Thursday, October 1, 2009

Survey Says...

Okay readers, bloggers, friends, countrymen...I need your help!
Some of you may know that I am the Director/Moderator for the Beyond the Borders group, within American Christian Fiction Writers. BTB consists of those of us who belong to ACFW but happen to live outside of the United States. Most of us are not American.
Lately, we've been having a discussion (passionate at times!) about the strange phenomenon that books with a foreign setting are a very difficult sell within the Christian market. Many of us have written stories that take place in different countries, and have yet to place them with a publisher. It would seem that the majority of readers who buy Christian fiction only want to read about stories that take place on American soil.
What gives?
We know that it's possible for authors to write (and sell) books that take place in foreign lands, but most of the time these are well-known authors and not such a risk to the publisher. We also know it comes down to numbers, and the publisher will not take a chance on a new author if they don't think the book will do well. They have the facts and figures we're not privvy to obviously, so it would seem that right now there is no market for the kind of books we're writing.
But I think what I'm struggling to understand is the fact that Americans only want to read stories about Americans, in America. Really? Is this true? If so, why?
I grew up in Bermuda in a heavily British-influenced society. My reading was as varied as possible. I read British authors, American authors, stories that took place all over the world, and I loved them! Still do.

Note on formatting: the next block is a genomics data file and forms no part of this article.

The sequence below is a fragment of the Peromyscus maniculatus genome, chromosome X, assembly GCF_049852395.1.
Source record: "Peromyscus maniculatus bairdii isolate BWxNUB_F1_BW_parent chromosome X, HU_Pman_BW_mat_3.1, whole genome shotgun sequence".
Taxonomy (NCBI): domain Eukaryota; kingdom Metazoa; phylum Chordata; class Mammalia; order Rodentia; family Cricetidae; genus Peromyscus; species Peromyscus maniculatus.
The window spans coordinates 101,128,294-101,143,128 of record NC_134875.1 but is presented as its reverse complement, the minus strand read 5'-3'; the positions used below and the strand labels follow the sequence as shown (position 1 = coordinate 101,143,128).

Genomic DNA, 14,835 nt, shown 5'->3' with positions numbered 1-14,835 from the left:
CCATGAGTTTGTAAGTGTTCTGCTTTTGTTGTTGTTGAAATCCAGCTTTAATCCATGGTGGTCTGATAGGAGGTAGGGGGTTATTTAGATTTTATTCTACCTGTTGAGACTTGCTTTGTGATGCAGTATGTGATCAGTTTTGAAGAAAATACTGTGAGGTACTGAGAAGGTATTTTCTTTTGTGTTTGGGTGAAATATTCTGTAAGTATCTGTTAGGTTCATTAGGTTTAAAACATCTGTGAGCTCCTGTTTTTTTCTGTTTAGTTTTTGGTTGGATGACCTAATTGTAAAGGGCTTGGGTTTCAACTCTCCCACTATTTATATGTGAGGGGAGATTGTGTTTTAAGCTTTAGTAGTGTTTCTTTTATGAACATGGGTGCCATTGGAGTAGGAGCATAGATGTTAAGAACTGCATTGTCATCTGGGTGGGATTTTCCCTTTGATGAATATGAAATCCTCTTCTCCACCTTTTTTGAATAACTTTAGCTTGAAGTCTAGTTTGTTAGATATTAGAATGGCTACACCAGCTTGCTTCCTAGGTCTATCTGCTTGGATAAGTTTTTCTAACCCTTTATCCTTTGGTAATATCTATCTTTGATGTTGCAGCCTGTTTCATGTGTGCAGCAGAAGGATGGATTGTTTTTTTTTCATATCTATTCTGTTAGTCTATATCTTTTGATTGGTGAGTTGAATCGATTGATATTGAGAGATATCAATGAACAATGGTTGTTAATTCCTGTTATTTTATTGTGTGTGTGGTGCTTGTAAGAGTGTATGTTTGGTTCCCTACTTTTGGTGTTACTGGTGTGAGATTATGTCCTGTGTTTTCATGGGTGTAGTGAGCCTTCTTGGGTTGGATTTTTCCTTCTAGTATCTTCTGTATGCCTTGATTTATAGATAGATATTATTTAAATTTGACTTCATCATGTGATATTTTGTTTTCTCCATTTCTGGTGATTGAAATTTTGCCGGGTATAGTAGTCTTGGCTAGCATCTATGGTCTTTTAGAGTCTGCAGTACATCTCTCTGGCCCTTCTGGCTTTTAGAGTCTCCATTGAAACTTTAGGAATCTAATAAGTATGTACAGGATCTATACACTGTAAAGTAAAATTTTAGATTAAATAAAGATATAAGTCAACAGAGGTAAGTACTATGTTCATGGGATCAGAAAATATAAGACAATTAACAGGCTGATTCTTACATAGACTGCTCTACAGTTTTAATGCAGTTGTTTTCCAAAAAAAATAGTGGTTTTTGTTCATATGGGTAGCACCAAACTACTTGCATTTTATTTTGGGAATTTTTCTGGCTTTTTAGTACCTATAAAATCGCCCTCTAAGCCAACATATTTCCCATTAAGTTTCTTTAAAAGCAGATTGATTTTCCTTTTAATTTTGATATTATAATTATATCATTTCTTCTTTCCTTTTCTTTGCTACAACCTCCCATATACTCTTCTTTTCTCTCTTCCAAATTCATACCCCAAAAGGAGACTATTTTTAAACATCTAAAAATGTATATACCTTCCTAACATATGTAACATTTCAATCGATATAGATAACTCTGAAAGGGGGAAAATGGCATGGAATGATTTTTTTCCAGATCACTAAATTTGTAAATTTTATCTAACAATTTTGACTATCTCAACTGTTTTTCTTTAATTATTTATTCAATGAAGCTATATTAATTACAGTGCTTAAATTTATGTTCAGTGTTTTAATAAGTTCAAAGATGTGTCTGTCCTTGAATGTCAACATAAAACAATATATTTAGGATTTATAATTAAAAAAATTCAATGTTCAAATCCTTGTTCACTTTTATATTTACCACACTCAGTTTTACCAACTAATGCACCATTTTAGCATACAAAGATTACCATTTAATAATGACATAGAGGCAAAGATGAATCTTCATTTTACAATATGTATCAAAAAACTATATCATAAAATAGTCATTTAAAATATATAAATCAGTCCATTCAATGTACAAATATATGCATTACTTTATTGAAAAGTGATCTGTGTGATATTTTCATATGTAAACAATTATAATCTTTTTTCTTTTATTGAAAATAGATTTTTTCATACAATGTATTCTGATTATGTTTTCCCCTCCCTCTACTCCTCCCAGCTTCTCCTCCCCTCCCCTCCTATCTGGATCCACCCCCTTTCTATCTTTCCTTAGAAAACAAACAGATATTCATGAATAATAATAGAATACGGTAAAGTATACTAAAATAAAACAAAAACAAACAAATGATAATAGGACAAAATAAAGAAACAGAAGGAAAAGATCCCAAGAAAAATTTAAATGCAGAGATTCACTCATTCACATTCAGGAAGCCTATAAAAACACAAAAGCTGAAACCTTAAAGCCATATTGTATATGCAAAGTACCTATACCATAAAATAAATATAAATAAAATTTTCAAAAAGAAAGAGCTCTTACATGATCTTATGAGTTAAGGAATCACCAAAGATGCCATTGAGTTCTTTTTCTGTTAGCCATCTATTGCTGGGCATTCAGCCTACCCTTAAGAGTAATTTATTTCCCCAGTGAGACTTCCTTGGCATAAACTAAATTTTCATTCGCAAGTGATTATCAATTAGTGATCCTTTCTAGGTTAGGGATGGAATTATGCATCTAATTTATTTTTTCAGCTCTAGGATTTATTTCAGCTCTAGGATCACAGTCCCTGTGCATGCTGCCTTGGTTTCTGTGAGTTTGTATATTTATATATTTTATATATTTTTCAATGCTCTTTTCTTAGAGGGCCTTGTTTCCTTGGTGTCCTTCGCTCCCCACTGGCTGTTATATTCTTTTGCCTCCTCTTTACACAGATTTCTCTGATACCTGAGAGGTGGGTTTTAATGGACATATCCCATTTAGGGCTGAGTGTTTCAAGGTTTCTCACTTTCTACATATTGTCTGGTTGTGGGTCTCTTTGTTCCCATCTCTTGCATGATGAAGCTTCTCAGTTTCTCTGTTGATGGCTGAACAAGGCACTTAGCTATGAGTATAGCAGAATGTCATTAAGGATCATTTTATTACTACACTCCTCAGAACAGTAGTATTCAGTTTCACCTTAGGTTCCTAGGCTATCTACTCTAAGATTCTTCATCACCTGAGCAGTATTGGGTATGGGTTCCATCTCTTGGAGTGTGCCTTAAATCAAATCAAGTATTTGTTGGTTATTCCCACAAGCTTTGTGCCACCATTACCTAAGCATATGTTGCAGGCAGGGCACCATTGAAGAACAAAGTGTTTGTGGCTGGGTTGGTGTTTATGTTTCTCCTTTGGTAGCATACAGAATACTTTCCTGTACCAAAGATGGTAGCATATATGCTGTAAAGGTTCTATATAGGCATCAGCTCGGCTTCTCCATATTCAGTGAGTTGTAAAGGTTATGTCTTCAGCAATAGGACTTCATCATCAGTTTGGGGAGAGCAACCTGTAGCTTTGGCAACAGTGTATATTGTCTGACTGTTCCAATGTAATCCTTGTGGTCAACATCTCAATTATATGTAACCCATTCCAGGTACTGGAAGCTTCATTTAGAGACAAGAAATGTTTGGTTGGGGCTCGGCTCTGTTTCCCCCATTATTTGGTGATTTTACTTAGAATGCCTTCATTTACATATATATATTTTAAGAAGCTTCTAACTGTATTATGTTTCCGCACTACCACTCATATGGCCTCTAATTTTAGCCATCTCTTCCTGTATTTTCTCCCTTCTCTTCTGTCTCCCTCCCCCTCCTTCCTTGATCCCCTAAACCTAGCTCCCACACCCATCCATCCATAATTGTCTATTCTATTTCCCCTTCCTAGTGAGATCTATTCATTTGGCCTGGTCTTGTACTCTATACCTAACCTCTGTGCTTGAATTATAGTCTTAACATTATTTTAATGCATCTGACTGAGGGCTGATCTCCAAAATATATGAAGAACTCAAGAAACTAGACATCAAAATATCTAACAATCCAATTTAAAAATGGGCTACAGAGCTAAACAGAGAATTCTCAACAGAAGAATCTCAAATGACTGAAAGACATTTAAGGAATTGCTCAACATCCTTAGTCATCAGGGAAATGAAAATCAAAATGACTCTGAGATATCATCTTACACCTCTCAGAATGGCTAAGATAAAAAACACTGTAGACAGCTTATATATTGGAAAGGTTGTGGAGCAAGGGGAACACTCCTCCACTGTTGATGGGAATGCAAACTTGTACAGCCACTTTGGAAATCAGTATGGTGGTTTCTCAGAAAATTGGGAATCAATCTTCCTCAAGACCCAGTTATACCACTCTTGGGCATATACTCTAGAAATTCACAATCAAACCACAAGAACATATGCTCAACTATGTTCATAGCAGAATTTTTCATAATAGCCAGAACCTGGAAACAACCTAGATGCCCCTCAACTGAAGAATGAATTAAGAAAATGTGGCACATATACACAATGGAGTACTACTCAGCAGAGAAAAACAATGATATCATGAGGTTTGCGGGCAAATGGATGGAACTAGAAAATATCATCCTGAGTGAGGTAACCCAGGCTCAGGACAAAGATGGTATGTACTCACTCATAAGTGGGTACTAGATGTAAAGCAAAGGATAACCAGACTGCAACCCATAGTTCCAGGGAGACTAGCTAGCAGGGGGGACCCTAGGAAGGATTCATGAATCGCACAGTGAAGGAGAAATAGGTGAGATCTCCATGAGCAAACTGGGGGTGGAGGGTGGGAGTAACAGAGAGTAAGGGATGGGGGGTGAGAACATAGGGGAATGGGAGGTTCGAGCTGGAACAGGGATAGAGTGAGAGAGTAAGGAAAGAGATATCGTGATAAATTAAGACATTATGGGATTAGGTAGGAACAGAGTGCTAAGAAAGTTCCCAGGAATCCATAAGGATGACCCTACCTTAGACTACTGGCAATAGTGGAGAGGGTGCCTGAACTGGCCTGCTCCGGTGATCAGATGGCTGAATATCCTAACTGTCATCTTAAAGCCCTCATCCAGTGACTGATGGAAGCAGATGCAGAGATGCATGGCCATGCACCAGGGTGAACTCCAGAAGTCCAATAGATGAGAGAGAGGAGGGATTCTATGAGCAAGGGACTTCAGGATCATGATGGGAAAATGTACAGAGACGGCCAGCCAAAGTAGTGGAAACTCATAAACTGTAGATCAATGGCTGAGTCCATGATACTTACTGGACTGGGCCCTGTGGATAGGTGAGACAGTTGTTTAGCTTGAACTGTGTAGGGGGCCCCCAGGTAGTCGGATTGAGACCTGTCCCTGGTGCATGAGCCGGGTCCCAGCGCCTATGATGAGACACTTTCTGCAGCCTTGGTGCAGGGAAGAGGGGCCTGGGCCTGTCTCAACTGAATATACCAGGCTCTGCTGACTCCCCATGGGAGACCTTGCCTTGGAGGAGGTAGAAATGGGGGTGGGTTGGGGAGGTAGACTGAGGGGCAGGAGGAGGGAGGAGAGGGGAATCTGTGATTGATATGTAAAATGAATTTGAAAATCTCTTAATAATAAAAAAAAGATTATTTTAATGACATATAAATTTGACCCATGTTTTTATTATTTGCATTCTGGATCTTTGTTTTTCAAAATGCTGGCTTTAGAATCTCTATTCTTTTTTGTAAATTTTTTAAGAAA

I have to wonder if there is an untapped market out there. Perhaps there are folks who wouldn't set foot in a Christian bookstore because they do want something different, and it's not there. Yet.
I wonder if someone were to create a website dedicated to giving a taste of what we 'foreigners' can write about, how would it do? Would you read the stories and give honest feedback?
So I'm curious and I want to hear from you and everyone you can possibly pass this information along to. Tell us what you're reading and why, and whether you would buy a book that had a foreign setting. If not, why not?
Let the games begin!
(This is cross-posted on my blog CatherineWestBlog).


Eileen Astels Watson said...

I like foreign settings, since I'm foreign, I guess that's expected, though. It'll be interesting to hear what Americans have to say here.

TLH said...

I'm a pretty full-blooded American and I love Christian fiction, particularly religious fantasy (Frank Peretti, Ted Dekker). But, I have been pretty disappointed that few of them venture outside the U.S. With regular fantasy, if the story doesn't take place in a foreign country, it's a foreign PLANET. I love reading about new places almost as much as I love visiting them!

If there were such a site, I would be a frequent visitor!!


Angie Ledbetter said...

The setting doesn't matter to me as much as the plot and characters. Reading Lee Smith's Last Girls right now.

Jan Cline said...

As a new author just finishing her first novel - an historical foreign genre - this could be distressing! At any rate - I love reading about other countries and cultures. I have traveled to Europe and the history is so rich there, how could anyone be satisfied with only reading about our short country's life - current or historical? I love the USA, but for reading enjoyment, give me the world!

Tamika: said...

I care more about the plot, conflict, and characters. Where ever they are in the world is alright with me.

I am currently reading, "The Time Traveler's Wife." Wonderful!

Blessings to you...

Patti said...

I love books that are set in foreign lands. Plus it's all about the story for me and not necessarily the setting.

Laura in Texas said...

I love books with foreign settings. Part of the fun of reading is getting to "experience" a different world than the one I live in. I wish there were more of them out there in Christian fiction.

Jill said...

My manuscript was actually turned down by a publisher because of the foreign setting. She liked it, but said it was hard to sell in today's market. Yet most of the people I talk to enjoy a foreign setting. Go figure.